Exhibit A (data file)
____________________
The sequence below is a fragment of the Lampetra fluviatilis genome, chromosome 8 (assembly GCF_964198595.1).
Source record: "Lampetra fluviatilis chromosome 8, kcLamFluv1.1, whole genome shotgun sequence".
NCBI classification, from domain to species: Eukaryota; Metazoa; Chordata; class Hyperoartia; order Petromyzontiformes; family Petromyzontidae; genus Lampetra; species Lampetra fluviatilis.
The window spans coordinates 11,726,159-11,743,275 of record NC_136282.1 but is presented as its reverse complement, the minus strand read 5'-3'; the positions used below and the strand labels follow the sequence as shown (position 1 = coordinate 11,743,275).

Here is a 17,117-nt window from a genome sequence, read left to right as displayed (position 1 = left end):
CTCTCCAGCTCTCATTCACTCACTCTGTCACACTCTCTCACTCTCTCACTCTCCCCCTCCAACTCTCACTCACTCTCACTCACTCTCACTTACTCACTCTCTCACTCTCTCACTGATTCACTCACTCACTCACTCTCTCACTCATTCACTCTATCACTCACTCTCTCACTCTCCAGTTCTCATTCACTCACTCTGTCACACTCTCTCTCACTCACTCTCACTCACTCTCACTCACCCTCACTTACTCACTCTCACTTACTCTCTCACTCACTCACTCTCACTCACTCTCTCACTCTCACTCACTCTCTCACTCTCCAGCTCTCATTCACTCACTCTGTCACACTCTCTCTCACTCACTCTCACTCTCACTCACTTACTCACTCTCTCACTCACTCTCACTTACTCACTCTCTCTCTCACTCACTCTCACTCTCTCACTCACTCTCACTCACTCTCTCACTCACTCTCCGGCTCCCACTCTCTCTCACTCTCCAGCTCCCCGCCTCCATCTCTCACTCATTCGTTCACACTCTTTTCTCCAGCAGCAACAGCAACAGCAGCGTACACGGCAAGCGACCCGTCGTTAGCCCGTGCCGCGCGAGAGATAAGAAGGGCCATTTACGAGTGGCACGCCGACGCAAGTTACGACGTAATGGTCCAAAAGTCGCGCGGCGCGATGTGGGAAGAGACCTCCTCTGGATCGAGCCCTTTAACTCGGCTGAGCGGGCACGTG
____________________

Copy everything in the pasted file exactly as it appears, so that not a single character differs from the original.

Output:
The sequence below is a fragment of the Lampetra fluviatilis genome, chromosome 8 (assembly GCF_964198595.1).
Source record: "Lampetra fluviatilis chromosome 8, kcLamFluv1.1, whole genome shotgun sequence".
NCBI classification, from domain to species: Eukaryota; Metazoa; Chordata; class Hyperoartia; order Petromyzontiformes; family Petromyzontidae; genus Lampetra; species Lampetra fluviatilis.
The window spans coordinates 11,726,159-11,743,275 of record NC_136282.1 but is presented as its reverse complement, the minus strand read 5'-3'; the positions used below and the strand labels follow the sequence as shown (position 1 = coordinate 11,743,275).

Here is a 17,117-nt window from a genome sequence, read left to right as displayed (position 1 = left end):
CTCTCCAGCTCTCATTCACTCACTCTGTCACACTCTCTCACTCTCTCACTCTCCCCCTCCAACTCTCACTCACTCTCACTCACTCTCACTTACTCACTCTCTCACTCTCTCACTGATTCACTCACTCACTCACTCTCTCACTCATTCACTCTATCACTCACTCTCTCACTCTCCAGTTCTCATTCACTCACTCTGTCACACTCTCTCTCACTCACTCTCACTCACTCTCACTCACCCTCACTTACTCACTCTCACTTACTCTCTCACTCACTCACTCTCACTCACTCTCTCACTCTCACTCACTCTCTCACTCTCCAGCTCTCATTCACTCACTCTGTCACACTCTCTCTCACTCACTCTCACTCTCACTCACTTACTCACTCTCTCACTCACTCTCACTTACTCACTCTCTCTCTCACTCACTCTCACTCTCTCACTCACTCTCACTCACTCTCTCACTCACTCTCCGGCTCCCACTCTCTCTCACTCTCCAGCTCCCCGCCTCCATCTCTCACTCATTCGTTCACACTCTTTTCTCCAGCAGCAACAGCAACAGCAGCGTACACGGCAAGCGACCCGTCGTTAGCCCGTGCCGCGCGAGAGATAAGAAGGGCCATTTACGAGTGGCACGCCGACGCAAGTTACGACGTAATGGTCCAAAAGTCGCGCGGCGCGATGTGGGAAGAGACCTCCTCTGGATCGAGCCCTTTAACTCGGCTGAGCGGGCACGTG